Turkish government seeks ‘flexible’ labor act

The Turkish government has met some of the country’s main unions on Thursday ahead of planned major labor-law reforms.

Ahead of proposed changes to Turkish law which would allow private employment agencies to create temporary working relations, Ali Kemal Sayin, deputy undersecretary from the ministry of labor, told the Istanbul University conference: “[Turkey’s] job market needs flexibility; rigid rules cause negativity.”

Sayin said that the law change was needed to harmonize with directives from the European Union and International Labor Organization.

He also said that the new law would also lead to a decline in the number of unregistered employed, because bosses would easily hire workers for the short-term through private agencies.

Esra Belen, a labor specialist from the Confederation of Employer Unions of Turkey (TISK), announced the group’s support for the bill, saying “reform was critical to the job market in Turkey”.

Belen also claimed that the regulation would strengthen the competitiveness of Turkish companies in the international arena.

However, some workers’ bodies such as the Confederation of Progressive Trade Unions of Turkey (DISK) and the Confederation of Turkish Trade Unions (TURK-IS) strongly disapprove of the new regulation.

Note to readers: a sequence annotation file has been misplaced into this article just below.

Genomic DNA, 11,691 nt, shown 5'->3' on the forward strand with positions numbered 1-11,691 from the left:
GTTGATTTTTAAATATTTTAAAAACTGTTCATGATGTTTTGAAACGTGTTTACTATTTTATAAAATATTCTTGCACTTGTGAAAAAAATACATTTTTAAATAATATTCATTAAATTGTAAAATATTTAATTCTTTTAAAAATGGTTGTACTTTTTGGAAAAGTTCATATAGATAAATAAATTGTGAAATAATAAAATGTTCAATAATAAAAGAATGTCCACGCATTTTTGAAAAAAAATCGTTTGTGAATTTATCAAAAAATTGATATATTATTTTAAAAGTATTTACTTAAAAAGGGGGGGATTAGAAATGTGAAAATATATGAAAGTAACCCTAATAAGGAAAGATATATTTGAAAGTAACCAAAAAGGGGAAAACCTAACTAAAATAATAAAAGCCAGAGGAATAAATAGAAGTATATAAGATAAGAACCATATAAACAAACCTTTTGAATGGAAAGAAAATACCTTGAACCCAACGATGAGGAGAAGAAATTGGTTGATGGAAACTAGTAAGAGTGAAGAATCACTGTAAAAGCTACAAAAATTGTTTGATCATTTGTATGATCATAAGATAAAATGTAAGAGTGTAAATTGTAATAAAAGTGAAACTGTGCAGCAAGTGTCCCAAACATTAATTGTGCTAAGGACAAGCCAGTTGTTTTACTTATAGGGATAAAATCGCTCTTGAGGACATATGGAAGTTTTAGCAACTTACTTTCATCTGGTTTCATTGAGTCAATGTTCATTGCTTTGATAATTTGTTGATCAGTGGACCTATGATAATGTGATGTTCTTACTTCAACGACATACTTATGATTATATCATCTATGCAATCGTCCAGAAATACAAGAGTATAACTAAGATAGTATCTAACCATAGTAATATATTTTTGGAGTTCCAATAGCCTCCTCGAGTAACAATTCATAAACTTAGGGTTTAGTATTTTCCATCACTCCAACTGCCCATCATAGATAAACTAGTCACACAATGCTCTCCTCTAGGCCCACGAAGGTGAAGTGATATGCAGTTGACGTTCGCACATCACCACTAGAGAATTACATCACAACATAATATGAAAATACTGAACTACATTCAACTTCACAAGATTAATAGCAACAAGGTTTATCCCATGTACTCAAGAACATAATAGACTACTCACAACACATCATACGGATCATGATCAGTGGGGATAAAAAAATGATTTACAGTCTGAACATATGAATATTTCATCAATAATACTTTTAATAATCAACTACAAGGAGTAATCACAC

Tevfik Gunes, job safety manager for DISK, said that Turkish people work the longest hours out of 14 OECD countries.

While Gunes was claiming that working conditions would be worse if the bill comes into force, TURK-IS’s Mehmet Cetin claimed that the proposed system – which he described as “slavery” – was against the European Convention on Human Rights.

DISK and TURK-IS have both announced that they are against the proposed law in its current form.

Turkey’s parliament prepared a draft law in February which would allow for the establishment of private employment agencies.

These agencies would be permitted to create temporary working relations between employees and employers, with the consequence of making it easier to hire and fire.

Turkey’s notable labor and employer unions have been also invited to the preparation process in parliament.

DISK, consisting of 22 labor unions with over 100,000 members, has already organized campaigns and protests against the law in Istanbul and Ankara.

These groups have claimed that new labor act would cause the break-up of the Turkish job market, saying workers would be employed in lowered standards with less pay.